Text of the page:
social media watch
Posted by Sheila Shayon on September 19, 2013 08:10 PM
Free speech in the digital age has reached a new milestone, with a U.S. court ruling that Facebook "likes" are protected by the First Amendment.
The ruling came through the Fourth U.S. Circuit Court of Appeals, which sided with former deputy sheriff B.J. Roberts who was allegedly fired for 'liking' the Facebook page of his boss' opponent in a race for city sheriff.
Chief Judge William B. Traxler Jr. said that the former deputy's action was the "internet equivalent of displaying a political sign in one's front yard, which the Supreme Court has held is substantive speech," according to the Wall Street Journal.
The appeal and ruling stems from a previous ruling in 2012 that declared that 'liking' "didn't rise to the level of protected speech."Continue reading...
now hear this
Posted by Mark J. Miller on September 12, 2013 07:33 PM
Yahoo CEO Marissa Mayer and Facebook CEO Mark Zuckerberg were quick to clear their names at the TechCrunch Disrupt conference, where both tech leaders expressed their thoughts on the now-infamous National Security Agency's tactics for collecting user data from major tech companies.
"If you don't comply, it's treason," Mayer told the audience. Neither company can discuss what information has been handed over to the government agency, but both stressed more transparency from the NSA's end. Both Yahoo and Facebook have joined others, including Microsoft, in requests to the government to allow them to reveal more about what the NSA collects.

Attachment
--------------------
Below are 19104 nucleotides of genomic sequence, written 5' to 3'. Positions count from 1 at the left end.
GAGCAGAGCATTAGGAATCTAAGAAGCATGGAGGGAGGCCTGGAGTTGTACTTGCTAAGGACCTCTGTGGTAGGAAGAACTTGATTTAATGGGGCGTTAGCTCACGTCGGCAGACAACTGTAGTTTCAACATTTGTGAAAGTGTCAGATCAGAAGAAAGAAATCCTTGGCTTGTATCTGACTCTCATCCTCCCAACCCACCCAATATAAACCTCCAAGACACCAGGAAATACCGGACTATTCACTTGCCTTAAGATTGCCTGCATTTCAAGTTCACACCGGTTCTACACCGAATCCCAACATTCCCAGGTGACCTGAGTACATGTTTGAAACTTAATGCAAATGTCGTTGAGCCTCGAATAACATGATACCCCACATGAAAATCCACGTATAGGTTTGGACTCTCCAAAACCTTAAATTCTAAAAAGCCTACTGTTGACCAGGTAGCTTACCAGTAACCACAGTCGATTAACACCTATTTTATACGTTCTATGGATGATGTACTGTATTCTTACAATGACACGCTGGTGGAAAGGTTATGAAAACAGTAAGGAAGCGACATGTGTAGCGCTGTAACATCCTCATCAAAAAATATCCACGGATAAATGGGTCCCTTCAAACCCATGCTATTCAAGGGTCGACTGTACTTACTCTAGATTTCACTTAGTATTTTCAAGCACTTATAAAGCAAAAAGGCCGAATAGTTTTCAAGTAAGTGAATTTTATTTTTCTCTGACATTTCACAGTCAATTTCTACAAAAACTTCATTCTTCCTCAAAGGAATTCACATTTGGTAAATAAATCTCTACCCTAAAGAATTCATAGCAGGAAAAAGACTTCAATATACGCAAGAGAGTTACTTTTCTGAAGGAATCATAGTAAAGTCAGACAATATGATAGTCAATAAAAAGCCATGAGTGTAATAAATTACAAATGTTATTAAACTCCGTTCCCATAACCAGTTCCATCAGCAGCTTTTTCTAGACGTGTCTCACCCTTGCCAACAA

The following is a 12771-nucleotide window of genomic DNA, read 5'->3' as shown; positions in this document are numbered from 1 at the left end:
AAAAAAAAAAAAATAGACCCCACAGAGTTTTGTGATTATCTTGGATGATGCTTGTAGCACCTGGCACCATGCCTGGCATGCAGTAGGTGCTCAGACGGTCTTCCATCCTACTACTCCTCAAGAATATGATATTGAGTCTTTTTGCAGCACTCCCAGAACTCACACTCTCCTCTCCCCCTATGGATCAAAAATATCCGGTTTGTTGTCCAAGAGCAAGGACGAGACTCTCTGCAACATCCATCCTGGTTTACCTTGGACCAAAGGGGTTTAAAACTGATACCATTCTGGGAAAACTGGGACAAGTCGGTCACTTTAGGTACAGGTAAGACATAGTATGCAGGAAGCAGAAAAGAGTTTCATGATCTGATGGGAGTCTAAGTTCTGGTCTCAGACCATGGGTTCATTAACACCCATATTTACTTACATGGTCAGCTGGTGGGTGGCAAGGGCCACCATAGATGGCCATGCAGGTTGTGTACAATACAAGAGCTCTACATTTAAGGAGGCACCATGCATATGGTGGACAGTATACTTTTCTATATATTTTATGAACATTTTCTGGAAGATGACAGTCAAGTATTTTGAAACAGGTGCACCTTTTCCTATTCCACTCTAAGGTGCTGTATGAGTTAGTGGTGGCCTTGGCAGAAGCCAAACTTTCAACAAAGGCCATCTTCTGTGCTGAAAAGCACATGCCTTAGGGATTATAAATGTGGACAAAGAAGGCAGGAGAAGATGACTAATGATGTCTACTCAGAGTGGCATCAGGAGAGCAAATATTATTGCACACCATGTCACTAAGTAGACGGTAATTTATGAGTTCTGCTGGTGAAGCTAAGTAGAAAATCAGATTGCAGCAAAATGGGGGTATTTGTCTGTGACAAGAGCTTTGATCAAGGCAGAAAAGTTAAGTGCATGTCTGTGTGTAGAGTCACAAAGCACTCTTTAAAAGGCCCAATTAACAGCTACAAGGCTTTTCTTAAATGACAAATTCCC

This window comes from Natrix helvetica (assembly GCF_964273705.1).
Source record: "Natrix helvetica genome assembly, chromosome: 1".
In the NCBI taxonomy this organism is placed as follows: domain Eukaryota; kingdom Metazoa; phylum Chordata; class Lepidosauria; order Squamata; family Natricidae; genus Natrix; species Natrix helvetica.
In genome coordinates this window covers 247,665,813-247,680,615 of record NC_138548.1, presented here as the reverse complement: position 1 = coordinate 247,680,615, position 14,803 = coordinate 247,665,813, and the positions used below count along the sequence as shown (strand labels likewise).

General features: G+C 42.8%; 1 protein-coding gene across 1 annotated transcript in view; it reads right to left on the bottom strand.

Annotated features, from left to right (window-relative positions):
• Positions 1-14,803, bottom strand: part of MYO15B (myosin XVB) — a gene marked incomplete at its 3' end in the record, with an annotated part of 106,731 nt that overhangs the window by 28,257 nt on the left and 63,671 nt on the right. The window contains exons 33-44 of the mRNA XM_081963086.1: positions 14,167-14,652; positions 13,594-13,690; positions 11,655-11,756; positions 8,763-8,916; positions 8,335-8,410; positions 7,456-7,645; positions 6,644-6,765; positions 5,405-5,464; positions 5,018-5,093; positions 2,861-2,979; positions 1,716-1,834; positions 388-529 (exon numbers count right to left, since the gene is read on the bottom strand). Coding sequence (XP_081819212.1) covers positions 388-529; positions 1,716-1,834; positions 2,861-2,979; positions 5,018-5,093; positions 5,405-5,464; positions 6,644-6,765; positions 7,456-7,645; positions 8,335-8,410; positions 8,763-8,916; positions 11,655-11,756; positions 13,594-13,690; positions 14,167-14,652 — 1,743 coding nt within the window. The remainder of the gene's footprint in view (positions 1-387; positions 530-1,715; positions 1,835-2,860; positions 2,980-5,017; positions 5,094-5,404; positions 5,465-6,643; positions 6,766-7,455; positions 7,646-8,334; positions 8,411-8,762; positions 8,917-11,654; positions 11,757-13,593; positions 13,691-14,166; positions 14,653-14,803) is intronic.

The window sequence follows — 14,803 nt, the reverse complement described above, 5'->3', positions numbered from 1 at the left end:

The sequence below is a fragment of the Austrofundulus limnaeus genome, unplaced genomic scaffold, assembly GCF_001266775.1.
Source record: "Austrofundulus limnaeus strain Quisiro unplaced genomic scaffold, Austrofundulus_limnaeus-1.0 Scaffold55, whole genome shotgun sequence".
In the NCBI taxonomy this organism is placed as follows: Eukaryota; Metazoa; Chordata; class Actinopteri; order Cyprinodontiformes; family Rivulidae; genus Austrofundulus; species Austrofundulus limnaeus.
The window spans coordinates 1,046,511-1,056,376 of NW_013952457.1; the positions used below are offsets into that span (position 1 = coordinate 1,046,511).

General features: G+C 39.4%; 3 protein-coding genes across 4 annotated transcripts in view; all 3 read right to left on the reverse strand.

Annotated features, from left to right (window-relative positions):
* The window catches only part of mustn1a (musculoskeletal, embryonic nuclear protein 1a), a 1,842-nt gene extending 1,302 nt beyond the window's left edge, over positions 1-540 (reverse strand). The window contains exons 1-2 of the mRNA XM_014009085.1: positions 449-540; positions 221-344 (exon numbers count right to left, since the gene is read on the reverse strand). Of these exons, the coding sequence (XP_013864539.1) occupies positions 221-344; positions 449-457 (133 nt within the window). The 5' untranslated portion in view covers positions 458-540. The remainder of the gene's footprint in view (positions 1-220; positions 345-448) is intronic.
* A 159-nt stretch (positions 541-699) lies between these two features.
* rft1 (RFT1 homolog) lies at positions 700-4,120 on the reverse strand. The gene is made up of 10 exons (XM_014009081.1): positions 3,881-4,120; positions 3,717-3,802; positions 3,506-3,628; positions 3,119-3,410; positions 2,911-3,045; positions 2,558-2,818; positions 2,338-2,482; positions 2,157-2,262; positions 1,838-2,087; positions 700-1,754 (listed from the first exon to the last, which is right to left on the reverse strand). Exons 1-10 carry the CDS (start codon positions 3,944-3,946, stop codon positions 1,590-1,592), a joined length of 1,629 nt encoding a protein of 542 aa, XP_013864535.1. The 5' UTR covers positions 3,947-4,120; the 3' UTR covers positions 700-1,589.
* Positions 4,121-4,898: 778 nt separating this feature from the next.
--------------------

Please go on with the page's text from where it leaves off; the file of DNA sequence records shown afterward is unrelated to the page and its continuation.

Either way, none of the execs invovled are happy with the way things have unfolded in the last few months, after a rogue NSA agent disclosed classified documents and information to major media outlets—and identifying a handful of global tech companies that supposedly supply information to the NSA through is PRISM program.Continue reading...
Posted by Sheila Shayon on August 13, 2013 03:02 PM
With 200 million active users, Twitter, a self-described "digital town square" is taking its views to Washington with its first political action committee, appropriately dubbed Twitter#PAC.
Joining Google, Facebook and Microsoft, the microblogger will lobby on privacy, internet freedom, net neutrality, and copyright and patent reform, according to a Lobbying Registration form filed by William Carty, who will be Twitter’s first lobbyist, based in the company's D.C. office.
Carty was most recently a policy director in the Senate's commerce committee and will be joined by Nu Wexler as the company's policy spokesperson, most recently a staffer with Sen. Richard Blumenthal (D-Conn.).Continue reading...
Posted by Sheila Shayon on July 22, 2013 03:33 PM
Had the Rodeo Drive store made famous for its ill treatment of Julia Robert’s character in Pretty Woman been using VIP-identification technology, prostitute Vivian Ward might have been treated quite differently.
“It is the moment every sales assistant dreads,” writes London's Sunday Times. “A customer is demanding attention; they seem vaguely familiar but you do not have time to deal with them. Only when you get the call from head office does the penny drop: you have just snubbed one of the richest people in the world and turned away a month’s sales in a day.”
Designed by NEC IT Solutions, facial recognition software similar to that used to help identify criminals and terrorists is now available in retail settings. The ID technology analyzes footage of people's faces as they enter a store, taking measurements that generate a numerical code or "face template" which can be checked against a database.Continue reading...
Posted by Sheila Shayon on July 4, 2013 12:13 PM